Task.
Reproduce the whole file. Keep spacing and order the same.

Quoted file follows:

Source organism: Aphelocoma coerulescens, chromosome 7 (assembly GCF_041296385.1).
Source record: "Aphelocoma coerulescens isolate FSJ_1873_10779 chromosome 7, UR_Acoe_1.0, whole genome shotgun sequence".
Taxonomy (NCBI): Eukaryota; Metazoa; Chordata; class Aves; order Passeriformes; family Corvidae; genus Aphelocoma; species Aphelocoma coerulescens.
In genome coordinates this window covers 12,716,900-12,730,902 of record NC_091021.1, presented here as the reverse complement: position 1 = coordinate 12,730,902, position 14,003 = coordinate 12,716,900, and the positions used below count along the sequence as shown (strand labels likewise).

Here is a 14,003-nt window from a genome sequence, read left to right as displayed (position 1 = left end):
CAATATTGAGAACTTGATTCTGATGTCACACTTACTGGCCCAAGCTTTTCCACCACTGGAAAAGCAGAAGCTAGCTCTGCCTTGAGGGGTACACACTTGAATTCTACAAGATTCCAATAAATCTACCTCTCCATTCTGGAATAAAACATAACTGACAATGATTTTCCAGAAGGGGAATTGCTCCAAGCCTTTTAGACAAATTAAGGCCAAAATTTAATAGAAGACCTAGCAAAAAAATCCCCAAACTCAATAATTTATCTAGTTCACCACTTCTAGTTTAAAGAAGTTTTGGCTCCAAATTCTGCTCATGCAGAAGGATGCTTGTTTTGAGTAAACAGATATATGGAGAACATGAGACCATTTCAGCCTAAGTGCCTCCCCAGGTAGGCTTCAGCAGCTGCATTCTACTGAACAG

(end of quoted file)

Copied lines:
Source organism: Aphelocoma coerulescens, chromosome 7 (assembly GCF_041296385.1).
Source record: "Aphelocoma coerulescens isolate FSJ_1873_10779 chromosome 7, UR_Acoe_1.0, whole genome shotgun sequence".
Taxonomy (NCBI): Eukaryota; Metazoa; Chordata; class Aves; order Passeriformes; family Corvidae; genus Aphelocoma; species Aphelocoma coerulescens.
In genome coordinates this window covers 12,716,900-12,730,902 of record NC_091021.1, presented here as the reverse complement: position 1 = coordinate 12,730,902, position 14,003 = coordinate 12,716,900, and the positions used below count along the sequence as shown (strand labels likewise).

Here is a 14,003-nt window from a genome sequence, read left to right as displayed (position 1 = left end):
CAATATTGAGAACTTGATTCTGATGTCACACTTACTGGCCCAAGCTTTTCCACCACTGGAAAAGCAGAAGCTAGCTCTGCCTTGAGGGGTACACACTTGAATTCTACAAGATTCCAATAAATCTACCTCTCCATTCTGGAATAAAACATAACTGACAATGATTTTCCAGAAGGGGAATTGCTCCAAGCCTTTTAGACAAATTAAGGCCAAAATTTAATAGAAGACCTAGCAAAAAAATCCCCAAACTCAATAATTTATCTAGTTCACCACTTCTAGTTTAAAGAAGTTTTGGCTCCAAATTCTGCTCATGCAGAAGGATGCTTGTTTTGAGTAAACAGATATATGGAGAACATGAGACCATTTCAGCCTAAGTGCCTCCCCAGGTAGGCTTCAGCAGCTGCATTCTACTGAACAG